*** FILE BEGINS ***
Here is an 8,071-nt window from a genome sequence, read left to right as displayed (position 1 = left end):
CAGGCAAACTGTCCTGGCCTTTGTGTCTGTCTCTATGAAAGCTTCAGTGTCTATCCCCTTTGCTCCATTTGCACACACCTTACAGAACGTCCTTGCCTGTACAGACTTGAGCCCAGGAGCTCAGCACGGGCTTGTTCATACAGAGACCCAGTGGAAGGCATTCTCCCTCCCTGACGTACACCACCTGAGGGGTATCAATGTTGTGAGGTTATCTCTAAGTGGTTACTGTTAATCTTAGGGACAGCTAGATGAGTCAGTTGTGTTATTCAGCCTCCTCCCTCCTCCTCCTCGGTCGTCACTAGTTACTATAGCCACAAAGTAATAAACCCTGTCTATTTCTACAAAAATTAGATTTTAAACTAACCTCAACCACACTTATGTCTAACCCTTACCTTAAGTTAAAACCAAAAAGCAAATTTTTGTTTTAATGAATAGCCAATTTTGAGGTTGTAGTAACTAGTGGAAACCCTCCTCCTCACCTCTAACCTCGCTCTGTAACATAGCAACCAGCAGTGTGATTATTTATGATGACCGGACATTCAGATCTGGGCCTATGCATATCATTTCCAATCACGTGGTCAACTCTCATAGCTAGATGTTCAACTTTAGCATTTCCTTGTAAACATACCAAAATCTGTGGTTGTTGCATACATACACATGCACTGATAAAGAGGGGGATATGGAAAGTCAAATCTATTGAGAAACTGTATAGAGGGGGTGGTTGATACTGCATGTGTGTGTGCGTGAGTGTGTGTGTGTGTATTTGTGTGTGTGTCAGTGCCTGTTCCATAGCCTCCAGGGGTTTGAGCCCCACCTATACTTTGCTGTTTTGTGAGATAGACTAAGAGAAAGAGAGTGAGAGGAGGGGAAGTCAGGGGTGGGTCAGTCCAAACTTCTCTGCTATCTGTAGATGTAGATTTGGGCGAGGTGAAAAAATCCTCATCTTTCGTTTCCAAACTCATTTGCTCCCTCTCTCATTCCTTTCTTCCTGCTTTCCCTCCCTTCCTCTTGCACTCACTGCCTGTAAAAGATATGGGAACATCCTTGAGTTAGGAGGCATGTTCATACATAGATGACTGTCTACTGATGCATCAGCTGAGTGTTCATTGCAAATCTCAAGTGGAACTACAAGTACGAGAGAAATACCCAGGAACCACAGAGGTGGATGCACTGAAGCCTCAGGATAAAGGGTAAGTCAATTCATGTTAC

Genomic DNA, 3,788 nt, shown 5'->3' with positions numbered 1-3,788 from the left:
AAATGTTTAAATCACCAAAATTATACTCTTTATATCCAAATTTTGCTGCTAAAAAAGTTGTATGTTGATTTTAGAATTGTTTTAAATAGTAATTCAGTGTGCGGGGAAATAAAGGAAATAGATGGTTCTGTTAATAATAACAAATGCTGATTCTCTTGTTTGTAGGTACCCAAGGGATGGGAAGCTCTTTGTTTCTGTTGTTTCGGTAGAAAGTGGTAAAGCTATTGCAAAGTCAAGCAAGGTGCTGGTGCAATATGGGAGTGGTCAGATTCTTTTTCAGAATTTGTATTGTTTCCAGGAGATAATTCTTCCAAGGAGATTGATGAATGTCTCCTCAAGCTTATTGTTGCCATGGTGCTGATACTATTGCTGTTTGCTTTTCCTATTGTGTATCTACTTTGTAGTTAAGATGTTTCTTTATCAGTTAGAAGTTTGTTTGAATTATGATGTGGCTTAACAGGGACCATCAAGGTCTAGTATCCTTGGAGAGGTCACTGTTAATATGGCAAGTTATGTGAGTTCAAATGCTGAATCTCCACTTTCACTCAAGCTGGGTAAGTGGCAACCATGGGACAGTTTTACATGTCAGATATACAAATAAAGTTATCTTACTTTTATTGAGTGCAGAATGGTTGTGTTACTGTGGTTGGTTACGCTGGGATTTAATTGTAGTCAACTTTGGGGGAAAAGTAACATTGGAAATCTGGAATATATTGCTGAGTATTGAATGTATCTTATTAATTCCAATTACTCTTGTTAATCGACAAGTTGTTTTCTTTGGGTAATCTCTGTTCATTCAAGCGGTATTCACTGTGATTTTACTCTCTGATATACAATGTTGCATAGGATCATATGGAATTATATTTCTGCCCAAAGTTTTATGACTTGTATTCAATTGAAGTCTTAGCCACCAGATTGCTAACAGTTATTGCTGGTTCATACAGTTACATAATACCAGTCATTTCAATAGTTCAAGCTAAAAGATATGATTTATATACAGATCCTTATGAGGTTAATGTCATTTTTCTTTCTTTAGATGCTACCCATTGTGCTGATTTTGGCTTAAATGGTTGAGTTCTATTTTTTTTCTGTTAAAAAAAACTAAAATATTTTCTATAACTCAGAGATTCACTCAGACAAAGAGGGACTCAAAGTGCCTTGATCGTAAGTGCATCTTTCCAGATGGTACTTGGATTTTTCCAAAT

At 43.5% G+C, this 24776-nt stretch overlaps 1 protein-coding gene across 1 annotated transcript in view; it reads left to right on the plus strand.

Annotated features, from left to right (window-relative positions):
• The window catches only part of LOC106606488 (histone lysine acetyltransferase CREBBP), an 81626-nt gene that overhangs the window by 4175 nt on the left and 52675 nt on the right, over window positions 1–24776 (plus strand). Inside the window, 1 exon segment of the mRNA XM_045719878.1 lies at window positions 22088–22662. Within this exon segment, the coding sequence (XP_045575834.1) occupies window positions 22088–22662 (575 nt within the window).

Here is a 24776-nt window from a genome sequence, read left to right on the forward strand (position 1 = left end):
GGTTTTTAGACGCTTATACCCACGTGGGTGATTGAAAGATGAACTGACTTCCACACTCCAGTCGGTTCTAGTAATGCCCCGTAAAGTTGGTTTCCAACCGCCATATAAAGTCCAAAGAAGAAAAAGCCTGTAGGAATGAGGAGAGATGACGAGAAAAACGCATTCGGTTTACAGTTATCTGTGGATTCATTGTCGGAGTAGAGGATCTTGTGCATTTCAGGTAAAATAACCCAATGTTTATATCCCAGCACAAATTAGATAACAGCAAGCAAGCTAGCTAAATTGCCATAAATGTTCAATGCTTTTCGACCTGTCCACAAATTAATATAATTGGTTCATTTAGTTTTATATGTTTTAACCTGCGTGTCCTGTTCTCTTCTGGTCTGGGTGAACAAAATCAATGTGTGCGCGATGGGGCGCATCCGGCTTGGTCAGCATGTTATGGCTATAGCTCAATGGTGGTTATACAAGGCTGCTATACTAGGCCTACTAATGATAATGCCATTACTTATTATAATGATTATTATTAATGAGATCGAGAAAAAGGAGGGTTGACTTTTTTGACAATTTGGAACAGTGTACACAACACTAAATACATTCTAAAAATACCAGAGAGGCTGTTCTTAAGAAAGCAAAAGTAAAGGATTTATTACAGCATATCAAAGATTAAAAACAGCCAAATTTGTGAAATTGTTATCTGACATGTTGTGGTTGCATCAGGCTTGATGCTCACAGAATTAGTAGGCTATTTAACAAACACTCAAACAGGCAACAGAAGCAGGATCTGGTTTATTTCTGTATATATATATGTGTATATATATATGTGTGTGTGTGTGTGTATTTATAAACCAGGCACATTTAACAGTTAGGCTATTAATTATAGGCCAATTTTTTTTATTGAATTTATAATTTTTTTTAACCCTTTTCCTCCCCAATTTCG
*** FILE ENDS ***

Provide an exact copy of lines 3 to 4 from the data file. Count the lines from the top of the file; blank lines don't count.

Genomic DNA, 3,788 nt, shown 5'->3' with positions numbered 1-3,788 from the left:
AAATGTTTAAATCACCAAAATTATACTCTTTATATCCAAATTTTGCTGCTAAAAAAGTTGTATGTTGATTTTAGAATTGTTTTAAATAGTAATTCAGTGTGCGGGGAAATAAAGGAAATAGATGGTTCTGTTAATAATAACAAATGCTGATTCTCTTGTTTGTAGGTACCCAAGGGATGGGAAGCTCTTTGTTTCTGTTGTTTCGGTAGAAAGTGGTAAAGCTATTGCAAAGTCAAGCAAGGTGCTGGTGCAATATGGGAGTGGTCAGATTCTTTTTCAGAATTTGTATTGTTTCCAGGAGATAATTCTTCCAAGGAGATTGATGAATGTCTCCTCAAGCTTATTGTTGCCATGGTGCTGATACTATTGCTGTTTGCTTTTCCTATTGTGTATCTACTTTGTAGTTAAGATGTTTCTTTATCAGTTAGAAGTTTGTTTGAATTATGATGTGGCTTAACAGGGACCATCAAGGTCTAGTATCCTTGGAGAGGTCACTGTTAATATGGCAAGTTATGTGAGTTCAAATGCTGAATCTCCACTTTCACTCAAGCTGGGTAAGTGGCAACCATGGGACAGTTTTACATGTCAGATATACAAATAAAGTTATCTTACTTTTATTGAGTGCAGAATGGTTGTGTTACTGTGGTTGGTTACGCTGGGATTTAATTGTAGTCAACTTTGGGGGAAAAGTAACATTGGAAATCTGGAATATATTGCTGAGTATTGAATGTATCTTATTAATTCCAATTACTCTTGTTAATCGACAAGTTGTTTTCTTTGGGTAATCTCTGTTCATTCAAGCGGTATTCACTGTGATTTTACTCTCTGATATACAATGTTGCATAGGATCATATGGAATTATATTTCTGCCCAAAGTTTTATGACTTGTATTCAATTGAAGTCTTAGCCACCAGATTGCTAACAGTTATTGCTGGTTCATACAGTTACATAATACCAGTCATTTCAATAGTTCAAGCTAAAAGATATGATTTATATACAGATCCTTATGAGGTTAATGTCATTTTTCTTTCTTTAGATGCTACCCATTGTGCTGATTTTGGCTTAAATGGTTGAGTTCTATTTTTTTTCTGTTAAAAAAAACTAAAATATTTTCTATAACTCAGAGATTCACTCAGACAAAGAGGGACTCAAAGTGCCTTGATCGTAAGTGCATCTTTCCAGATGGTACTTGGATTTTTCCAAAT